ASUU: When is the next strike? | Dailytrust

ASUU: When is the next strike?

Prof Biodun Ogunyemi
Prof Biodun Ogunyemi

After 290 days, the Academic Staff Union of Universities, ASUU, on Wednesday, called off the strike embarked on to protest ‘the backlog of unmet agreements between its members and the federal government’.

It is distasteful that the strike, which began as a warning strike on March 9, lasted a total of 9 months and 15 days before it was suspended by the university lecturers.

Simply put, ASUU spent 79.23% of 2020 on strike.

According to a recent report by Dataphyte, ASUU has embarked on a strike 15 times since the return of democracy in 1999.

The union has spent a total of 208 weeks embarking on industrial action.

Succinctly put, ASUU has spent 4 years on strike.  That is, a full term of an elected administration has been wasted on strike in the last 21 years.

ASUU has spent more time on strike than the number of years Umaru Musa Yar’Adua spent as the president of the country.

The union spent 22 weeks on strike in 1999, 13 weeks in 2001, two weeks in 2002, 26 weeks in 2003 and two weeks in 2005. It was fair in 2006 and 2008 as the union spent one week each on strike but the lecturers were out of work for 13 weeks in 2007.

The pattern continues in 2009 as 17 weeks were spent on strike, 22 weeks in 2010, nine weeks in 2011, 22 weeks in 2013, four weeks in 2017 and 13 weeks in 2018. 2020 witnessed the longest- 41 weeks and 3 days.

As disheartening as these figures here, the possibility of another strike in no distant time is more worrisome.

Since its formation in 1978, the struggle for a fair wage for university staff, autonomy and proper funding of the university system have remained the main cause of ASUU embarking on strike.

Professor Ogunyemi in March said the strike was declared in order to compel the government to implement the outstanding agreements and resolutions of the Memorandum of Understanding [MoU] it signed with ASUU in 2009, 2013 and 2017 as well as the Memorandum of Action [MoA] of 2019.

Except for the Nigerian University Pension Management Company [NUPEMCO] Limited that successfully took off, the government has failed to honour all other aspects of the 2019 MoA.

Other unfulfilled parts of the agreements include part payment of outstanding arrears of Earned Academic Allowances (EAAs) as well as mainstreaming further payments into annual budgets beginning from 2019. The agreement to send visitation panels to all federal universities, tentatively agreed to commence in March last year, is also outstanding. The hot dispute that later ensued over enrolment of ASUU members on the Integrated Payroll and Personnel Information System (IPPIS) later came to overshadow all other aspects of the FG-ASUU dispute.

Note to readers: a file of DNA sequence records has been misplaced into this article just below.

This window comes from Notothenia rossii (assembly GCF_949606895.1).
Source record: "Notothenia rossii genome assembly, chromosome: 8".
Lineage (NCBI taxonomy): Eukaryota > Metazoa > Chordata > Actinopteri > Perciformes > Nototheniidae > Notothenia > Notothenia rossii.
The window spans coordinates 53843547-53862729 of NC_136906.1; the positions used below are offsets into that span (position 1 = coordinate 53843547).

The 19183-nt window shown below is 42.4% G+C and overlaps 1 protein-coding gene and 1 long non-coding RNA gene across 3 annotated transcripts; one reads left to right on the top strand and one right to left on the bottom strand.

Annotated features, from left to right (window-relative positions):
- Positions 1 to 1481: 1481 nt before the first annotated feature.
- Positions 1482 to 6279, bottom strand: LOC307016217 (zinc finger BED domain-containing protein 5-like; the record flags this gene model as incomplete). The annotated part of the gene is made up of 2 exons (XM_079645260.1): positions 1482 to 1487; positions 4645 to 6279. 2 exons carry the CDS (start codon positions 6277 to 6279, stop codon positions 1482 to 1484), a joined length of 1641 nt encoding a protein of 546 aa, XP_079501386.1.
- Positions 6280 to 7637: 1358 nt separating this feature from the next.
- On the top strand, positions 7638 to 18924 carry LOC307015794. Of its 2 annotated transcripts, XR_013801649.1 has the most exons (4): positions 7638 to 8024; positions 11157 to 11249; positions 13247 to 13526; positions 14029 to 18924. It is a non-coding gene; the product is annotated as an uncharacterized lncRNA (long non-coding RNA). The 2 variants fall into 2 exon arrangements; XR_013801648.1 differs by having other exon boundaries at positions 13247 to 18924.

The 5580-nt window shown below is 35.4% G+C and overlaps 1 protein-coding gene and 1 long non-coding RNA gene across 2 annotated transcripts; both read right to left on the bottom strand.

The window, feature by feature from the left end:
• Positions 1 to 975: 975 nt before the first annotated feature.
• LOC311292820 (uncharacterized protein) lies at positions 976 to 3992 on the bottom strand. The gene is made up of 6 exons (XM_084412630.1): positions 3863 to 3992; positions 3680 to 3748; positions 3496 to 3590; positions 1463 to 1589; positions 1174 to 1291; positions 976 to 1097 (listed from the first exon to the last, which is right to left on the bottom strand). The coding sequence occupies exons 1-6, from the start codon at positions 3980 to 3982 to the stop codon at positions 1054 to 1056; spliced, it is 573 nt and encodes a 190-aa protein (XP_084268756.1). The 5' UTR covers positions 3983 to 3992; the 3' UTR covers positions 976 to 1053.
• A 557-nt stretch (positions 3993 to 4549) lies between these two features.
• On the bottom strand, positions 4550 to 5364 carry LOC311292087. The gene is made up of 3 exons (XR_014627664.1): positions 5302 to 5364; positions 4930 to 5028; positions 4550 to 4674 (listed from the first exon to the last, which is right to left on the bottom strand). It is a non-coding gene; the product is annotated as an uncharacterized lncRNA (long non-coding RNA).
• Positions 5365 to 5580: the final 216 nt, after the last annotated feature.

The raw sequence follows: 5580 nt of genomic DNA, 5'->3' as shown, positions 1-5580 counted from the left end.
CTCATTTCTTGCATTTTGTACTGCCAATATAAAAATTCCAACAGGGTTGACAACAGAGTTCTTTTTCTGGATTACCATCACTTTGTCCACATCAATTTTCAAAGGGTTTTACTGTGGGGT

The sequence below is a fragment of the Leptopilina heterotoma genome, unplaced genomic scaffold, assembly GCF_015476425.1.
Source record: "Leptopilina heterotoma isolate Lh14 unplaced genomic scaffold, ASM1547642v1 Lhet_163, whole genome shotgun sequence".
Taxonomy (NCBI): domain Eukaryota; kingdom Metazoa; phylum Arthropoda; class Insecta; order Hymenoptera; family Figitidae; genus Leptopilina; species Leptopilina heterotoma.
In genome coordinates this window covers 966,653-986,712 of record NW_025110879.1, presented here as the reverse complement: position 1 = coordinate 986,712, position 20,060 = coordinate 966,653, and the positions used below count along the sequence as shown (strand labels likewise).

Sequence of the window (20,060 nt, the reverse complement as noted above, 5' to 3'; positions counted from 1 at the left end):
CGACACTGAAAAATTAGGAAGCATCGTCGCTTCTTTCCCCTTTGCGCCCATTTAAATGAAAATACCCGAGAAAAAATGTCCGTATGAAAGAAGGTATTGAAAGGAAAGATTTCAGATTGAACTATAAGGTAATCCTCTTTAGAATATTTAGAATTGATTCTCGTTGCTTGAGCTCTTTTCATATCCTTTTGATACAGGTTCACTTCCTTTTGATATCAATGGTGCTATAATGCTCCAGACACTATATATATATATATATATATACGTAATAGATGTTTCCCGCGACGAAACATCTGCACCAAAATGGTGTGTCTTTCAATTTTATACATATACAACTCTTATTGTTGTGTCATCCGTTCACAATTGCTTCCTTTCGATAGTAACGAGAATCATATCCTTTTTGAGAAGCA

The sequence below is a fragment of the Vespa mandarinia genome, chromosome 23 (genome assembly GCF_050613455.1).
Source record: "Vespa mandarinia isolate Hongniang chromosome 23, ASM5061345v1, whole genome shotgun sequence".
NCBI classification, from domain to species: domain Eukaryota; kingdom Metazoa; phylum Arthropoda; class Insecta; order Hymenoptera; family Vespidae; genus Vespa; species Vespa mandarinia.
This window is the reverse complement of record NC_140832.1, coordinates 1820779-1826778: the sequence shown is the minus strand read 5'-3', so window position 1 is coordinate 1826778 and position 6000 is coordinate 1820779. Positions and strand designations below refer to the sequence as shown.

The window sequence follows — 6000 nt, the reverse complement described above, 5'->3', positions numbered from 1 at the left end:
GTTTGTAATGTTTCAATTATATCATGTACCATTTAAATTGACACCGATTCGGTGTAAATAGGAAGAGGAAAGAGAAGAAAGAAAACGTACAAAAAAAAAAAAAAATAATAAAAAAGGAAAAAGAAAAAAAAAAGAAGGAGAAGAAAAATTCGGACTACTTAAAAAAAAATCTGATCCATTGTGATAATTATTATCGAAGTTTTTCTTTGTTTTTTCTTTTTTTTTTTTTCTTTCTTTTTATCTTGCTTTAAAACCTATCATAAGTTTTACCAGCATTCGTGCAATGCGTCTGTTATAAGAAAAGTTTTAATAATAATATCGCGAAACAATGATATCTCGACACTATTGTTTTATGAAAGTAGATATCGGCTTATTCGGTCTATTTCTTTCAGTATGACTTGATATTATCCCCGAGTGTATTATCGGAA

Sadly, it has become a norm for the FG to enter into agreements with universities’ lecturers after days of strike, only to abandon the implementation halfway once the industrial action is suspended.

Little wonder, Prof. Ogunyemi, who announced the suspension of the recent strike, after the federal government offered a cumulative N65 billion to the lecturers to address earned academic allowances and revitalisation of universities said the union will monitor the compliance level of the federal government on the concessions it (FG) has made.

He warned that the union would return to strike without notice if the government fails in meeting its part of the agreement reached with the university lecturers.

This should send a disturbing signal to the major casualties of these reoccurring strikes- students and their parents. Students in public universities, their parents/guardians and Nigeria’s economy are the worst victims each time ASUU goes on strike. The implications of months of idleness are dire- the recent destruction and arsons witnessed in the aftermath of the #EndSARS protest is a clear pointer to this.

These constant revolts by lecturers also upturned their academic calendars. The effect of these constant punctuations from strikes on the learning process is better imagined. This contributes to the negative consensus of Nigerian graduates being ill-equipped vis-à-vis Western counterparts. It further exacerbates the recruitment dilemma employer’s face – with many employers claiming that Nigerian graduates are unemployable.

Prof. Ogunyemi, who said lecturers sympathised with students, noted that “no amount of sacrifice would be too much to get the matter resolved as long as the government is consistent with its commitments.”

The don and his colleagues should express more than sympathy.

They should be worried that more than 79% of this calendar year has been wasted on strike. Students have been denied the opportunity to learn and progress in their academic pursuits. Some of them have lost their lives during the period of the strike while there are those unable to return to the classroom.

ASUU must devise a more decisive way to get the government to attend to its demands without bastardising the education system the union is trying to protect. It is unfair that four years have been wasted in the last 21 years.

In fact, most students are expected to spend four years in the university in accordance with the education system in Nigeria, but reoccurring strikes have made this impossible and frustrating for students, parents and employers.

 

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